The Son, Philipp Meyer's second novel, is a multi-generational tale of epic scope focusing on the settling of western Texas. Told in alternating voices, the author covers the area's history from the middle of the 19th century to the present day, touching on conflicts between white settlers and the native populations, the American Civil War, the ranching era and conflicts with Mexico, World Wars I and II, and the oil boom of the 20th century.
Three main characters relay this history through the telling of their life stories. Readers first meet the centenarian family patriarch, Eli McCullough, through the transcript of a WPA recording made in 1936. Eli, the son of ill-fated settlers, describes how he transformed himself from a teenage captive of the Comanche Indians into the wealthy founder of a large Texas cattle ranch over the course of his long life.
Next up is Eli's great-granddaughter, Jeanne Ann, who as the book opens is 86, alone in her Texas mansion, and is inexplicably lying on the floor unable to move or summon help. As she slips in and out of consciousness she contemplates scenes from her past, starting with her relationship with Eli when she was a child, through her years as a wife and mother and eventually to her success at transforming the family property from a money-losing ranch by investing in both local and international oil.
Bridging these two stories are the diary entries of Peter McCullough, Eli's son and Jeanne's grandfather, who bears witness to the less than upfront ways that the McCulloughs obtained their land. He is the exact opposite of the strong characters who bookend his narrative - a sensitive middle-aged man who feels intensely remorseful about his family's actions in the name of wealth.
The three stories don't overlap; instead each character's narrative runs chronologically parallelling the others, but set in a different time period and are distinctive in quality and style. Eli's first-person account is larger than life and almost mythic, rife in action, adventure and violence and the chapters featuring this character are the most involving and detailed parts of the book. His storyline is by far the most developed, and throughout these sections Meyer's writing is rich and descriptive, bringing the American West vividly to life. Jeanne's story, relayed in the third person, is the most convincing of the three; her frustration at being a woman in a man's world during the middle of the 20th century is particularly believable. Yet her tale peters out toward the end and begins to feel increasingly sketchy as it progresses. Peter's diary entries cover just two years, and while this character nicely balances the two strong, ruthless characters in the novel, readers don't get to know him well enough to have sympathy for him; he consequently comes off as a whiny milquetoast, and I spent much of my reading time wondering why this story was important in the context of the novel.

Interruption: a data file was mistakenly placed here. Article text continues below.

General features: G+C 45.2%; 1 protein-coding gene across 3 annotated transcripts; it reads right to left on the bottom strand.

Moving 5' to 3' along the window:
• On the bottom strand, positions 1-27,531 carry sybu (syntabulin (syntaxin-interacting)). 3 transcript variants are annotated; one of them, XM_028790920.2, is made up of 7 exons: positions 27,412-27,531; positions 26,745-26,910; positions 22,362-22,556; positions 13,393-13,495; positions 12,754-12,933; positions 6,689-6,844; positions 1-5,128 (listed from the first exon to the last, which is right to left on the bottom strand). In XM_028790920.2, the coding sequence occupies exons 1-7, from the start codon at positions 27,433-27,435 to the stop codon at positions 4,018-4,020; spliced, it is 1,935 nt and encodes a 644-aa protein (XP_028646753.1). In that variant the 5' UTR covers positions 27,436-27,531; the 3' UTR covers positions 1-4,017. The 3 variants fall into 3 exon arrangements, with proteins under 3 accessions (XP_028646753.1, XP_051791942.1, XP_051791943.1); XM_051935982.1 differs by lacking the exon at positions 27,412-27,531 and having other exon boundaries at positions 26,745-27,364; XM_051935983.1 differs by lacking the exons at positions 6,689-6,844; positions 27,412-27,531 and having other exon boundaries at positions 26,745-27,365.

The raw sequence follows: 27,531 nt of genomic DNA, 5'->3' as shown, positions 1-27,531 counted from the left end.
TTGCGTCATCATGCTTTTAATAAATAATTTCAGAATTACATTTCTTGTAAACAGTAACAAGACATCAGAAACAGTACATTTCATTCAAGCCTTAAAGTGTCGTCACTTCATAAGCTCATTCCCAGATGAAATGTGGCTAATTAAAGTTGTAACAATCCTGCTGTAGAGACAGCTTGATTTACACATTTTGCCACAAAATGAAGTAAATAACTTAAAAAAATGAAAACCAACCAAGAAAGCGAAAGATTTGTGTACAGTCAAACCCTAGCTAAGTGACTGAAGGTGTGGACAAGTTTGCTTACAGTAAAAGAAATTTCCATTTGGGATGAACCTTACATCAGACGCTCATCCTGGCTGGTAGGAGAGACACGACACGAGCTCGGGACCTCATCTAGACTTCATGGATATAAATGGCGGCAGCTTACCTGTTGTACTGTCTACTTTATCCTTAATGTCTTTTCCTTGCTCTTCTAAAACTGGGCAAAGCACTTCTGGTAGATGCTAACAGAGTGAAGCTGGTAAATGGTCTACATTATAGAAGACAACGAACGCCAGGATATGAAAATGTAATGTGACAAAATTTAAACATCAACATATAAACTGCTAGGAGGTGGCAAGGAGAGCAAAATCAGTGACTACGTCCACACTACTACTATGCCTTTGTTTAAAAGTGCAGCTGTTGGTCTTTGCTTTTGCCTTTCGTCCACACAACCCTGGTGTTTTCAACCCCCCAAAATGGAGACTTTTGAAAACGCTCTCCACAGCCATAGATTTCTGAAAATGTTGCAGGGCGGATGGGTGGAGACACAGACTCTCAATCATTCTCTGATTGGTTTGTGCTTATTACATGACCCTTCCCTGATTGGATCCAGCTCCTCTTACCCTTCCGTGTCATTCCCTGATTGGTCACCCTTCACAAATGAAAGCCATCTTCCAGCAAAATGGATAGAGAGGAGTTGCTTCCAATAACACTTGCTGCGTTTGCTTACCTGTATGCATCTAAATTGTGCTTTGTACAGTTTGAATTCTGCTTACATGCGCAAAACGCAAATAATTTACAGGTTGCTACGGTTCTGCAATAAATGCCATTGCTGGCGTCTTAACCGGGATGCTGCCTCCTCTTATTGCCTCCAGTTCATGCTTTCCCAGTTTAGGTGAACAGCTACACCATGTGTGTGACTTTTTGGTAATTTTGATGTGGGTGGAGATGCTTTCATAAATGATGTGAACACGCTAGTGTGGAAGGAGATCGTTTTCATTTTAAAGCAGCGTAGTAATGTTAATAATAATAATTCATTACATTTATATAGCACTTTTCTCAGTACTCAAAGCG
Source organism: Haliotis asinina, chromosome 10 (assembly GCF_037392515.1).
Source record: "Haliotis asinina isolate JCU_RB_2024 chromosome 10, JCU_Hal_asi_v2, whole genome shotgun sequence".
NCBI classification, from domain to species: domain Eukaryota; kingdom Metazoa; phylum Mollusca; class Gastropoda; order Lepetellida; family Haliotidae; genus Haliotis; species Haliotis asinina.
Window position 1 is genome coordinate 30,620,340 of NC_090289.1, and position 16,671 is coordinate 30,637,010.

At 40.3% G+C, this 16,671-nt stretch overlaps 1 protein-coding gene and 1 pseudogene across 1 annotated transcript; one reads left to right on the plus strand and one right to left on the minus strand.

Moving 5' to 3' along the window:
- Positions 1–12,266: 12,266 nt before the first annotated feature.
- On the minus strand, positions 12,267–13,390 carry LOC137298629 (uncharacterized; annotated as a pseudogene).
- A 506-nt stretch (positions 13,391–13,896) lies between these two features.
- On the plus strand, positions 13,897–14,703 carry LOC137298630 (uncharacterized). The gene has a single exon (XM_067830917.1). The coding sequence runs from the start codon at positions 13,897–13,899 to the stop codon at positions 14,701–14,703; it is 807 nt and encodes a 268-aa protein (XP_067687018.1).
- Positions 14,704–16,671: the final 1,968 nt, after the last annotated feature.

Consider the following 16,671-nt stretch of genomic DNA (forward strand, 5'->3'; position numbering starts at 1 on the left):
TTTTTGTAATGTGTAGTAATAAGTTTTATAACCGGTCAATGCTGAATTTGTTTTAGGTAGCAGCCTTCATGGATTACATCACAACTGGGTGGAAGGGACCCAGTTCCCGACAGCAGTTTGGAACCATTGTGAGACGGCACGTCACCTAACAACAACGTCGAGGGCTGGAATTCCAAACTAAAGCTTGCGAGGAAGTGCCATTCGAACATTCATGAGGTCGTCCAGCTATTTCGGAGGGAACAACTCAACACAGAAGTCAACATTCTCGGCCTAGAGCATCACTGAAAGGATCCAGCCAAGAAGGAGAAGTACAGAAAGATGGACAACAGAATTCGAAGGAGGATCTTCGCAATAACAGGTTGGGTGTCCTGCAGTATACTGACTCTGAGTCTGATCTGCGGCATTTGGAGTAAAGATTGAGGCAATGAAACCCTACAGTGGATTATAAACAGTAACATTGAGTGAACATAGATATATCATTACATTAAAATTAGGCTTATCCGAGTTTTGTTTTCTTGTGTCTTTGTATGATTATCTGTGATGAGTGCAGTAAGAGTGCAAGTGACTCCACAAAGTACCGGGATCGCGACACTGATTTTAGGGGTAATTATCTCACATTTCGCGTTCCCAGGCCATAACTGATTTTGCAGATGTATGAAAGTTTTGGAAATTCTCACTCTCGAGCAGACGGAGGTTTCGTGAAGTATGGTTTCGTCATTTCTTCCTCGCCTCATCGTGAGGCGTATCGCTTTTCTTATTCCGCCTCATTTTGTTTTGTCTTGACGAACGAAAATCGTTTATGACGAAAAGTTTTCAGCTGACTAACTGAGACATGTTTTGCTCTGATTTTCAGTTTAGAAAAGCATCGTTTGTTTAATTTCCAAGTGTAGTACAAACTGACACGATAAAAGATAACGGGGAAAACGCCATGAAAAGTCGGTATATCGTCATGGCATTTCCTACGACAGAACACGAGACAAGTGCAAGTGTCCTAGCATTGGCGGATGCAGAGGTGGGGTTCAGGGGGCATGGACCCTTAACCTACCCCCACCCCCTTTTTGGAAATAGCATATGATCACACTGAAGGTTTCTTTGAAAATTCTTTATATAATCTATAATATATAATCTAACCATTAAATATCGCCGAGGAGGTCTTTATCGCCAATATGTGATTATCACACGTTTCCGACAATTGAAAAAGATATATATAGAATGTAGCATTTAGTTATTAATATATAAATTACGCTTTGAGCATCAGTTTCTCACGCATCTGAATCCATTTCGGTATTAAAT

Regardless of the variations present in the plot itself, Meyers's writing is unrelentingly brilliant. His prose is straightforward but very compelling and evocative, pulling the reader completely into the story.
Spring 1849, the last full moon. We'd been two years on our Pedernales acreocracy, not far from Fredericksburg, when our neighbor had two horses stolen in broad daylight. Syphilis Poe, as my father called him, had come down from the Appalachian Mountains, imagining Texas a lazy man's paradise where the firewood split itself, the persimmons fell into your lap, and your pipe was always stuffed with jimsonweed. He was the commonest type on the frontier, though there were plenty like my father intent on getting rich if they could stay alive long enough The problem facing my father that morning was the theft of two scrawny horses and a conspicuous trail of unshod pony tracks leading into the hills. Common sense suggested the perpetrators might still be about no self-respecting horse thief would have been satisfied with Poe's mangy swaybacked mares but the law of the frontier demanded pursuit, and so my father and the other men rode off, leaving my brother and me with a rifle apiece and two silver-mounted pistols taken off a general at San Jacinto.
There is without doubt plenty of brutality sprinkled throughout the book but it's not gratuitous and certainly no more than one would expect from a typical Western - and in fact considerably less than is present in some of the other novels in the genre currently in circulation. There's also a fair amount of not-terribly-graphic sex (and those scenes involving Jeanne aren't especially convincing, at least from a woman's standpoint). Neither the amount of violence nor the number of sex scenes is overwhelming, but there's probably more here than would be appropriate for adults of a sensitive nature.
Meyer was selected in 2010 by The New Yorker as one of its "20 under 40" authors to watch, and so far he's lived up to the hype; The Son is every bit as entertaining as his debut novel, American Rust. This is historical fiction at its finest, and fans of literature written about the Old West will definitely find much to love here.
This review was originally published in July 2013, and has been updated for the January 2014 paperback release. Click here to go to this issue.
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